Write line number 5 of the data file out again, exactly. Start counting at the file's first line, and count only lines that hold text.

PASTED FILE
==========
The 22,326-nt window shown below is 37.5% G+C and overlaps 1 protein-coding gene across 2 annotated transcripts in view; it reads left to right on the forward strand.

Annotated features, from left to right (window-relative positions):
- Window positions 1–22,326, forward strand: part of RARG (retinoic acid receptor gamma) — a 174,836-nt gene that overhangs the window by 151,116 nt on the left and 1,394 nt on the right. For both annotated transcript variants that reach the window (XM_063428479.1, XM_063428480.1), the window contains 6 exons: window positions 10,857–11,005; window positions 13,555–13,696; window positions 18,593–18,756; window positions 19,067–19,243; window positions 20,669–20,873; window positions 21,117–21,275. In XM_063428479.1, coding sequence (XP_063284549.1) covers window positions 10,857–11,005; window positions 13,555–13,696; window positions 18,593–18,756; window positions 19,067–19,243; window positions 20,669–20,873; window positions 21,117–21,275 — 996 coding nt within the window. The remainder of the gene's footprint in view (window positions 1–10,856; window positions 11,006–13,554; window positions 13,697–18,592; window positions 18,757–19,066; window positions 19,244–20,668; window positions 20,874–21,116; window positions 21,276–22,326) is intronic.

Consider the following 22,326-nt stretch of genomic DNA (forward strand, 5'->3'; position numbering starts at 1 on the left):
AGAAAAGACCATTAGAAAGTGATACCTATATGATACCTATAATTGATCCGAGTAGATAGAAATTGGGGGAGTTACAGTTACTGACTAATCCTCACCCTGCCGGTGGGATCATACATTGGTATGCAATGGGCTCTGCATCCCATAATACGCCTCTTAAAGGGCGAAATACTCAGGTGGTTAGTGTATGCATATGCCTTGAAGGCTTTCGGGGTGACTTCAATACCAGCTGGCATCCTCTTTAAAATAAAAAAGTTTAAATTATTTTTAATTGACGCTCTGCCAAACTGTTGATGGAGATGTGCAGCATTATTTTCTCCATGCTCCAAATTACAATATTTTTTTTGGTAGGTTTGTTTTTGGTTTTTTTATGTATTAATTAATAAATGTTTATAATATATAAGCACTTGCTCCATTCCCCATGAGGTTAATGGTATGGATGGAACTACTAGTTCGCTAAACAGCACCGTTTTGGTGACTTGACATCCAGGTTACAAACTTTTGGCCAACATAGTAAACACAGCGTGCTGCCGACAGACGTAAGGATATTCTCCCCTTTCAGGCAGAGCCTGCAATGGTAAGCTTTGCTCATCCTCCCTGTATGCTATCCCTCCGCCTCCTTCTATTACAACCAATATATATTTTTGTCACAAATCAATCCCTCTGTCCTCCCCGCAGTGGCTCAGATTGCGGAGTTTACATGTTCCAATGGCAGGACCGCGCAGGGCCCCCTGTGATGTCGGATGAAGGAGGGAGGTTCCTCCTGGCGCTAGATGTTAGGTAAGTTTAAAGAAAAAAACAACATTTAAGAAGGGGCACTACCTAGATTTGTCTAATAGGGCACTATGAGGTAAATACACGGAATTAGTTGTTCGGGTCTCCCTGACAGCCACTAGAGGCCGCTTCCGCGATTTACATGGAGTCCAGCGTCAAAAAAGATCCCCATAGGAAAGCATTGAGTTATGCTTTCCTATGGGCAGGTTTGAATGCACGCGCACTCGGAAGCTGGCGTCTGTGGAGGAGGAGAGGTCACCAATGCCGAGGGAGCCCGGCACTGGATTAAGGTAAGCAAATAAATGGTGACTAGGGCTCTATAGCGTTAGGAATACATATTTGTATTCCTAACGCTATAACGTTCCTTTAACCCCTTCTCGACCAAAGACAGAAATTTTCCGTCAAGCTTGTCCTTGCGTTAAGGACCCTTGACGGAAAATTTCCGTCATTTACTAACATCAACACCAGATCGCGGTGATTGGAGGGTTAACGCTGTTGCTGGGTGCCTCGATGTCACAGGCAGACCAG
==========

AGAAAAGACCATTAGAAAGTGATACCTATATGATACCTATAATTGATCCGAGTAGATAGAAATTGGGGGAGTTACAGTTACTGACTAATCCTCACCCTGCCGGTGGGATCATACATTGGTATGCAATGGGCTCTGCATCCCATAATACGCCTCTTAAAGGGCGAAATACTCAGGTGGTTAGTGTATGCATATGCCTTGAAGGCTTTCGGGGTGACTTCAATACCAGCTGGCATCCTCTTTAAAATAAAAAAGTTTAAATTATTTTTAATTGACGCTCTGCCAAACTGTTGATGGAGATGTGCAGCATTATTTTCTCCATGCTCCAAATTACAATATTTTTTTTGGTAGGTTTGTTTTTGGTTTTTTTATGTATTAATTAATAAATGTTTATAATATATAAGCACTTGCTCCATTCCCCATGAGGTTAATGGTATGGATGGAACTACTAGTTCGCTAAACAGCACCGTTTTGGTGACTTGACATCCAGGTTACAAACTTTTGGCCAACATAGTAAACACAGCGTGCTGCCGACAGACGTAAGGATATTCTCCCCTTTCAGGCAGAGCCTGCAATGGTAAGCTTTGCTCATCCTCCCTGTATGCTATCCCTCCGCCTCCTTCTATTACAACCAATATATATTTTTGTCACAAATCAATCCCTCTGTCCTCCCCGCAGTGGCTCAGATTGCGGAGTTTACATGTTCCAATGGCAGGACCGCGCAGGGCCCCCTGTGATGTCGGATGAAGGAGGGAGGTTCCTCCTGGCGCTAGATGTTAGGTAAGTTTAAAGAAAAAAACAACATTTAAGAAGGGGCACTACCTAGATTTGTCTAATAGGGCACTATGAGGTAAATACACGGAATTAGTTGTTCGGGTCTCCCTGACAGCCACTAGAGGCCGCTTCCGCGATTTACATGGAGTCCAGCGTCAAAAAAGATCCCCATAGGAAAGCATTGAGTTATGCTTTCCTATGGGCAGGTTTGAATGCACGCGCACTCGGAAGCTGGCGTCTGTGGAGGAGGAGAGGTCACCAATGCCGAGGGAGCCCGGCACTGGATTAAGGTAAGCAAATAAATGGTGACTAGGGCTCTATAGCGTTAGGAATACATATTTGTATTCCTAACGCTATAACGTTCCTTTAACCCCTTCTCGACCAAAGACAGAAATTTTCCGTCAAGCTTGTCCTTGCGTTAAGGACCCTTGACGGAAAATTTCCGTCATTTACTAACATCAACACCAGATCGCGGTGATTGGAGGGTTAACGCTGTTGCTGGGTGCCTCGATGTCACAGGCAGACCAG